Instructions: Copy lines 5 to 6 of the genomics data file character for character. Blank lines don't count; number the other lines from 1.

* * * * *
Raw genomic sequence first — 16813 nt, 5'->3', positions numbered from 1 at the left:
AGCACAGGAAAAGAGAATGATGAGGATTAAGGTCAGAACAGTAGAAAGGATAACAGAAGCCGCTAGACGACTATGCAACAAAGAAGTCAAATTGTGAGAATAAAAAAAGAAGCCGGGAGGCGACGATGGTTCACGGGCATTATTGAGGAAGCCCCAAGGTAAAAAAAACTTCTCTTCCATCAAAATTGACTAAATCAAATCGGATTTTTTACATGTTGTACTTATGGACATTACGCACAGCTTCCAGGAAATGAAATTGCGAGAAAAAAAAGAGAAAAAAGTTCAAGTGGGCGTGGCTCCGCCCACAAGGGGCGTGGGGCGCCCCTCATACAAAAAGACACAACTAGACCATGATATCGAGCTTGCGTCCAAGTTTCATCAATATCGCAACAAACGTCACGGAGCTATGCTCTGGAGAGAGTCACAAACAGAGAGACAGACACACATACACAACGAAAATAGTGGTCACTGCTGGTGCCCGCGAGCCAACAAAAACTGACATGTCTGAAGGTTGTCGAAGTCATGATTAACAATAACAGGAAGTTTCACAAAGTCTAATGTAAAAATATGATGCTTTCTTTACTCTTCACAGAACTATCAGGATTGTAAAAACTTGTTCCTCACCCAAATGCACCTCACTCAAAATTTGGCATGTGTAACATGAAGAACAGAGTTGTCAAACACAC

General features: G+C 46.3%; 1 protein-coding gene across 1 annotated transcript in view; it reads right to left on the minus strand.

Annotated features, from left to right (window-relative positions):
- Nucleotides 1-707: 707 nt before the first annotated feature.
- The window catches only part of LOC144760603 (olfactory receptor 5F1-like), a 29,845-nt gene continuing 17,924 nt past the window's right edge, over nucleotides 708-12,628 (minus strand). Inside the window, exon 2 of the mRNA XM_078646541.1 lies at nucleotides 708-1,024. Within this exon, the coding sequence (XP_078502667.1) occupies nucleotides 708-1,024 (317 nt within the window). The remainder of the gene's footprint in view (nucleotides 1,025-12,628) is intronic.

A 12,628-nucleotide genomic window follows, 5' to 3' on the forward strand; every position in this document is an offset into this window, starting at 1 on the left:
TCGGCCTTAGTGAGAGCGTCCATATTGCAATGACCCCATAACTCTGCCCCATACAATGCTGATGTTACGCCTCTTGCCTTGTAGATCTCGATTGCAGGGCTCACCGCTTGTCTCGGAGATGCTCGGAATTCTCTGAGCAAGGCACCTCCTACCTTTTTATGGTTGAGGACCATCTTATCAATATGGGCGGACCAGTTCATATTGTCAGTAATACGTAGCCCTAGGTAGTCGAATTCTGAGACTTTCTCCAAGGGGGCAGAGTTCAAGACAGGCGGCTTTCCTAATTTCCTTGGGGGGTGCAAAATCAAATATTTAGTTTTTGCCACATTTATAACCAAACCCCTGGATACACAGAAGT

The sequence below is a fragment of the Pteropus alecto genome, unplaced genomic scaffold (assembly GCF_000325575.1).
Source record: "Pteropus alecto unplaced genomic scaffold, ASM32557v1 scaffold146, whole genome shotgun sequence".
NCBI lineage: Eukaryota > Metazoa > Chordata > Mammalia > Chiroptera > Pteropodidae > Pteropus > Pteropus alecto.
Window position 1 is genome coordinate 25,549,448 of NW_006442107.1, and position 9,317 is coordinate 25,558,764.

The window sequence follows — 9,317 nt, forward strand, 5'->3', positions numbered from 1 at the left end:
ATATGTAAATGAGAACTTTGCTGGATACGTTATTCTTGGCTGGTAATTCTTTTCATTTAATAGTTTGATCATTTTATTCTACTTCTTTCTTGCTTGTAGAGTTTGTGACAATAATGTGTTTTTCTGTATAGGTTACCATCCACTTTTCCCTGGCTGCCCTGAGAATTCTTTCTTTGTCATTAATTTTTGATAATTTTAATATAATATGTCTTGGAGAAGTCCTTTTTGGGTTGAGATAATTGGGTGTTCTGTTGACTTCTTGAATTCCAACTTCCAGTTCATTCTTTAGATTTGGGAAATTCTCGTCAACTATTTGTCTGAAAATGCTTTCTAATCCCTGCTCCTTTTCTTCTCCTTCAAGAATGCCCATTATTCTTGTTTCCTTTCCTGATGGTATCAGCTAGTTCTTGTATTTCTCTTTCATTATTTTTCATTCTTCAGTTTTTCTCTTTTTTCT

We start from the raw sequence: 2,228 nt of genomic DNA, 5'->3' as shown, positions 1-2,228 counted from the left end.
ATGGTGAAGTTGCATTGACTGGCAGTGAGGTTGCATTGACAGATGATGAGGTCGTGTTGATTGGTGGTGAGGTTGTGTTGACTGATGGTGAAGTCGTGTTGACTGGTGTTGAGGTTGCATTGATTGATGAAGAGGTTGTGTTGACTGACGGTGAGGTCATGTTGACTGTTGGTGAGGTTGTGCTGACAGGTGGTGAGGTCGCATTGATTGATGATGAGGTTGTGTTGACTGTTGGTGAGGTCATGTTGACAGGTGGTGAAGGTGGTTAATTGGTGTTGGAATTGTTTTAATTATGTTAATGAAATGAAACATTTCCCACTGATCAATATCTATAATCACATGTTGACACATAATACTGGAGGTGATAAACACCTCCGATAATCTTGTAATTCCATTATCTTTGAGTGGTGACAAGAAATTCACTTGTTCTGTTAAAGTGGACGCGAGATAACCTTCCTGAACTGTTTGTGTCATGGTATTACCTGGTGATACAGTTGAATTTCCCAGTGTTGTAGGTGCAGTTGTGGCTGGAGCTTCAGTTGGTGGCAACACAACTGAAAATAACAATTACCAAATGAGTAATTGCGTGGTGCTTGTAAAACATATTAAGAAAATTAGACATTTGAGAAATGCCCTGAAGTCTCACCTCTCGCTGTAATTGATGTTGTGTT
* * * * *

- Nucleotides 1-707: 707 nt before the first annotated feature.
- The window catches only part of LOC144760603 (olfactory receptor 5F1-like), a 29,845-nt gene continuing 17,924 nt past the window's right edge, over nucleotides 708-12,628 (minus strand). Inside the window, exon 2 of the mRNA XM_078646541.1 lies at nucleotides 708-1,024. Within this exon, the coding sequence (XP_078502667.1) occupies nucleotides 708-1,024 (317 nt within the window). The remainder of the gene's footprint in view (nucleotides 1,025-12,628) is intronic.